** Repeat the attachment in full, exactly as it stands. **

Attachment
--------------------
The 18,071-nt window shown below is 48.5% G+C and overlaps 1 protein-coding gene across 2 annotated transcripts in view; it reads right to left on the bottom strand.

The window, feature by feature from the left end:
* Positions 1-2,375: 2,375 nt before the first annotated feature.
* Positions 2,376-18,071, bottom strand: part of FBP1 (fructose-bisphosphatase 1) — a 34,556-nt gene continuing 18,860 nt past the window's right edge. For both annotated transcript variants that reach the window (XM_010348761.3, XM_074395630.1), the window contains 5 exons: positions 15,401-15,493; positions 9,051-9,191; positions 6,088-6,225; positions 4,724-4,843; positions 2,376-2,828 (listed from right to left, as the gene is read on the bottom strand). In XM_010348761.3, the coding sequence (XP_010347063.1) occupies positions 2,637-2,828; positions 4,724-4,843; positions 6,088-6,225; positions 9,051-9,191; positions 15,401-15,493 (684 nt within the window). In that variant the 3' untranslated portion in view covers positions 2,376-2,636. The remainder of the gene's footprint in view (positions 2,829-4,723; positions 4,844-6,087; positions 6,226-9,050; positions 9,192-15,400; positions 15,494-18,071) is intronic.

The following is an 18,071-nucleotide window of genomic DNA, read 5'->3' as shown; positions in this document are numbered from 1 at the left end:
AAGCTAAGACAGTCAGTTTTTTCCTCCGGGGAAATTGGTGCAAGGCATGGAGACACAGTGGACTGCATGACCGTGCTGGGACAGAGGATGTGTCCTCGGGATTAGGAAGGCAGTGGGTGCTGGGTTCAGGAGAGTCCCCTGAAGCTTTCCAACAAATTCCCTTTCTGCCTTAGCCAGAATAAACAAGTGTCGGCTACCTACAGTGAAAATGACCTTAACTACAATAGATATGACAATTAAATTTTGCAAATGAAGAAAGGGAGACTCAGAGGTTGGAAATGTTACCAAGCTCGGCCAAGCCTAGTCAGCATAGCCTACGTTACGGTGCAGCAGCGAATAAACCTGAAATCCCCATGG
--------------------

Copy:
The 18,071-nt window shown below is 48.5% G+C and overlaps 1 protein-coding gene across 2 annotated transcripts in view; it reads right to left on the bottom strand.

The window, feature by feature from the left end:
* Positions 1-2,375: 2,375 nt before the first annotated feature.
* Positions 2,376-18,071, bottom strand: part of FBP1 (fructose-bisphosphatase 1) — a 34,556-nt gene continuing 18,860 nt past the window's right edge. For both annotated transcript variants that reach the window (XM_010348761.3, XM_074395630.1), the window contains 5 exons: positions 15,401-15,493; positions 9,051-9,191; positions 6,088-6,225; positions 4,724-4,843; positions 2,376-2,828 (listed from right to left, as the gene is read on the bottom strand). In XM_010348761.3, the coding sequence (XP_010347063.1) occupies positions 2,637-2,828; positions 4,724-4,843; positions 6,088-6,225; positions 9,051-9,191; positions 15,401-15,493 (684 nt within the window). In that variant the 3' untranslated portion in view covers positions 2,376-2,636. The remainder of the gene's footprint in view (positions 2,829-4,723; positions 4,844-6,087; positions 6,226-9,050; positions 9,192-15,400; positions 15,494-18,071) is intronic.

The following is an 18,071-nucleotide window of genomic DNA, read 5'->3' as shown; positions in this document are numbered from 1 at the left end:
AAGCTAAGACAGTCAGTTTTTTCCTCCGGGGAAATTGGTGCAAGGCATGGAGACACAGTGGACTGCATGACCGTGCTGGGACAGAGGATGTGTCCTCGGGATTAGGAAGGCAGTGGGTGCTGGGTTCAGGAGAGTCCCCTGAAGCTTTCCAACAAATTCCCTTTCTGCCTTAGCCAGAATAAACAAGTGTCGGCTACCTACAGTGAAAATGACCTTAACTACAATAGATATGACAATTAAATTTTGCAAATGAAGAAAGGGAGACTCAGAGGTTGGAAATGTTACCAAGCTCGGCCAAGCCTAGTCAGCATAGCCTACGTTACGGTGCAGCAGCGAATAAACCTGAAATCCCCATGG